As an example, FIG. 14 illustrates an optical path diagram for light transmitted through the first linear polarizing filter 24A and incident to the first photodiode 26A. Note that light incident to the second photodiode 26B transmitted through the second linear polarizing filter 24B follows a similar light path, and explanation thereof is therefore omitted. Light incident to the third photodiode 26C transmitted through the third linear polarizing filter 24C also follows a similar light path, and explanation thereof is therefore omitted.

As illustrated in FIG. 14, the first photodiode 26A is wired as a portion of a photoelectric conversion circuit 100. One terminal of a load-resistor 102 is connected to the anode side of the first photodiode 26A. The cathode side of the first photodiode 26A is connected to the positive side terminal of a power source 104. The other terminal of the load-resistor 102 is connected to the negative side terminal of the power source 104. A capacitor 106 is interposed between the positive side and the negative side of the power source 104. A signal take-out line 108 is connected between the anode of the first photodiode 26A and the load-resistor 102. Thus an electrical signal (a detection voltage), according to the intensity of light received by the first photodiode 26A, is taken out through the signal take-out line 108.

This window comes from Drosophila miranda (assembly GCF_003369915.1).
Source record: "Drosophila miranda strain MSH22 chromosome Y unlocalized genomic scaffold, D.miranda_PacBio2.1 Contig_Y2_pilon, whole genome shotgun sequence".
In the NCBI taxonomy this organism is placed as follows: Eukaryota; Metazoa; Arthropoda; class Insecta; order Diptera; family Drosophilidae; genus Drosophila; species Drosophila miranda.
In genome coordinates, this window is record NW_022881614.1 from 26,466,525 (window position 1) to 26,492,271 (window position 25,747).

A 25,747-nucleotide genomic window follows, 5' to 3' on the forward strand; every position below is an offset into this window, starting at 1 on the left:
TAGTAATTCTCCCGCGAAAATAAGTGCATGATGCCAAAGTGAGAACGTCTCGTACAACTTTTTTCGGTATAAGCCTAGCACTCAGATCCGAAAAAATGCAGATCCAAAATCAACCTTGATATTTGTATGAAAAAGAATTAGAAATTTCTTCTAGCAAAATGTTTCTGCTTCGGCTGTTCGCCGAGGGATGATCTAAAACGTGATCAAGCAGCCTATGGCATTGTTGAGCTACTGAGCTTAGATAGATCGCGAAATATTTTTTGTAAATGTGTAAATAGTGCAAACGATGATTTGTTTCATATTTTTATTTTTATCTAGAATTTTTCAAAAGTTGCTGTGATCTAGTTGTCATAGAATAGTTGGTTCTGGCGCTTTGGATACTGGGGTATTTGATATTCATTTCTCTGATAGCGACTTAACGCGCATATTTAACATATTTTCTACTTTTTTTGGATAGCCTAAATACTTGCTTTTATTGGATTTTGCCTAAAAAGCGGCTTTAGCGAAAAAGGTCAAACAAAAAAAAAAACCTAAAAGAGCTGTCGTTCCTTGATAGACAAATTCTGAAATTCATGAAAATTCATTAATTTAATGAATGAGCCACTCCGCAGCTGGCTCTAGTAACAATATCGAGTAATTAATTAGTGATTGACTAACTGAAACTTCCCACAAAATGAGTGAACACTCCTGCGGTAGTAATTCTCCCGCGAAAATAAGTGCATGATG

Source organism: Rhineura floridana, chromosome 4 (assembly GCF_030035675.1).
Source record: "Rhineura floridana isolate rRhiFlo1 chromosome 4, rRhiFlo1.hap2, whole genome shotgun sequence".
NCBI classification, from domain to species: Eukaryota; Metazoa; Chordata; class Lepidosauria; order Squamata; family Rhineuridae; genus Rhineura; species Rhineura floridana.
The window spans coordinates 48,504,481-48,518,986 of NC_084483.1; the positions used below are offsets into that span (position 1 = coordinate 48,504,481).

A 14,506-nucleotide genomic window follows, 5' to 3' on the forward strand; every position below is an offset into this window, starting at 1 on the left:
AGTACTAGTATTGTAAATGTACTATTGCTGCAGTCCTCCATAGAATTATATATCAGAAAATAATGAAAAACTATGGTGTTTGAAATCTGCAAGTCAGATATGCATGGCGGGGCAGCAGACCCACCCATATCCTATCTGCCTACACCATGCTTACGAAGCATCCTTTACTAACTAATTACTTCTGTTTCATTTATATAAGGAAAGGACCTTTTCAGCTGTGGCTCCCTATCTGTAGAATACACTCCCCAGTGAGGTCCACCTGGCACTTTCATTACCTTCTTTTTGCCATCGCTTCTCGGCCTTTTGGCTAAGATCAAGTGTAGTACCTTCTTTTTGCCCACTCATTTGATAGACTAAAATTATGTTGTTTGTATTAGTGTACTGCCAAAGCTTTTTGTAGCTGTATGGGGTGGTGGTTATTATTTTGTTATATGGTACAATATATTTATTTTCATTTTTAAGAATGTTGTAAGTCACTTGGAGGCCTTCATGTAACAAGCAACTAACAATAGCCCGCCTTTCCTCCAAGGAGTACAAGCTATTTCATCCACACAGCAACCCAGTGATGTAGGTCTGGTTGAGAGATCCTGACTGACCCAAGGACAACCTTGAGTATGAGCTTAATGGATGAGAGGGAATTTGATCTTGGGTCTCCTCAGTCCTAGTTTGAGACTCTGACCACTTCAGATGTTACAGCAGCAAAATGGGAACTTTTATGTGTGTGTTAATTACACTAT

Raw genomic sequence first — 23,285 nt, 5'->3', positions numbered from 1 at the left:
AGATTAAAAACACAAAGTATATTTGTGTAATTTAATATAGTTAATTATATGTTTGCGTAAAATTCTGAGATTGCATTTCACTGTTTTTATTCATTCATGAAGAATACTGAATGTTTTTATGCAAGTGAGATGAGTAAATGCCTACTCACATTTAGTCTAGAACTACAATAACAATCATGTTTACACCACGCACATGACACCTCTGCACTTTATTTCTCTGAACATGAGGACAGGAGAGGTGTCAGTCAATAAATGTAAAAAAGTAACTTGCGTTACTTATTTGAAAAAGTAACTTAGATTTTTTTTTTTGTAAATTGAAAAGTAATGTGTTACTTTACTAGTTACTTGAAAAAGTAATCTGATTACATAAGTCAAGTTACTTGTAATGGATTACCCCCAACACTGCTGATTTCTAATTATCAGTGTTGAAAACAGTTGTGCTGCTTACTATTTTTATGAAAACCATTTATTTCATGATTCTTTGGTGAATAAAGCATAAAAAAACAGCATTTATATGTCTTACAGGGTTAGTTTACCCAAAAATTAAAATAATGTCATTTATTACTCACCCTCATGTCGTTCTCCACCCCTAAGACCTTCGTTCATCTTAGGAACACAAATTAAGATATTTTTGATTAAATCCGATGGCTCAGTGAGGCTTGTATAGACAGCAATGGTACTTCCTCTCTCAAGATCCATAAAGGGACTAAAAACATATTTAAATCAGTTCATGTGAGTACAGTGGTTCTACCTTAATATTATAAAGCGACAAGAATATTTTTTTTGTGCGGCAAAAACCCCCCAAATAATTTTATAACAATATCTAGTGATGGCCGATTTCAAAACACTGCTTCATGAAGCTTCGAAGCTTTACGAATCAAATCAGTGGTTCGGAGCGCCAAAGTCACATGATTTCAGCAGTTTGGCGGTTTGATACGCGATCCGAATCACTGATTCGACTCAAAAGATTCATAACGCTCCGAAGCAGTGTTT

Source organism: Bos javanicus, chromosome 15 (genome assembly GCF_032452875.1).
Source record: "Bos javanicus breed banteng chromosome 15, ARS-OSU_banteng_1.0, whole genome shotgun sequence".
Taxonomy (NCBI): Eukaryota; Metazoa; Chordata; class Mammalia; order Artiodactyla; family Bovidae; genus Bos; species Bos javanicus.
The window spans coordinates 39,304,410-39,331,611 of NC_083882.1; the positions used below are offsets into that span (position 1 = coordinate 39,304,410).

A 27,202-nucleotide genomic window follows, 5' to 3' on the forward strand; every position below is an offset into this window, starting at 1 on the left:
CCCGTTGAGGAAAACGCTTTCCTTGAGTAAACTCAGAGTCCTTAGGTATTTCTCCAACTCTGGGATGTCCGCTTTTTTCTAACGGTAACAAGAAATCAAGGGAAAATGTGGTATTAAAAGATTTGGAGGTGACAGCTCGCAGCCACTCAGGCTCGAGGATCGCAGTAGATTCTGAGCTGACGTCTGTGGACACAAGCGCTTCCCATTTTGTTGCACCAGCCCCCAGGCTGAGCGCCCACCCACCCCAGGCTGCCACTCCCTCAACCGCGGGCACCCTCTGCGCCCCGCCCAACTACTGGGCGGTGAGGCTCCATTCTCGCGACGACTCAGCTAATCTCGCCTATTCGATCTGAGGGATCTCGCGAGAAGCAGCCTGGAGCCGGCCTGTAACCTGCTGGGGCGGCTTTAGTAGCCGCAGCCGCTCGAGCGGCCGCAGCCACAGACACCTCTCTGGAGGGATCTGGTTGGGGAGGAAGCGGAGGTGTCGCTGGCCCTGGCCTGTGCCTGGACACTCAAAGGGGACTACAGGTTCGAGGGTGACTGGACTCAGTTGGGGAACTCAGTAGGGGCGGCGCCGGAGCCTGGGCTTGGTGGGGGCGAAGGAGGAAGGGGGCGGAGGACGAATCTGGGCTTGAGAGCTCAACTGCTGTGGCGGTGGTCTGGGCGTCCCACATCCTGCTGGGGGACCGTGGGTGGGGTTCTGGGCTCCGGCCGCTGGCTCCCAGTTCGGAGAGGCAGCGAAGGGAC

Examples of the Illuminance Sequence Discrimination Section 44, and the Region Specification Section 46

FIG. 15 illustrates a characteristic plot for the detection voltage taken out through the signal take-out line 108 when the polarizing filter unit 24 (the first linear polarizing filter 24A) is rotated. Note that the detection voltage is dependent on the voltage of the power source 104, and a maximum amplitude of 2.0V is used here.

In addition to light from the optical anchor 12 (polarized illumination), light from ambient lighting (non-polarized illumination) is also incident to the first photodiode 26A. Thus, in the detection voltage characteristic plot, from a state elevated thereby (for example, an intensity of from approximately 0.5V to 0.6V in FIG. 15), intensity then varies in the form of a sine wave with a 180° period with respect to rotation of the polarizing filter unit 24, and a maximum intensity of 2.5V.

The illuminance adjustment filter 22 described above has a role of reducing the overall light such that the intensity detected by the first photodiode 26A is not saturated by the ambient lighting.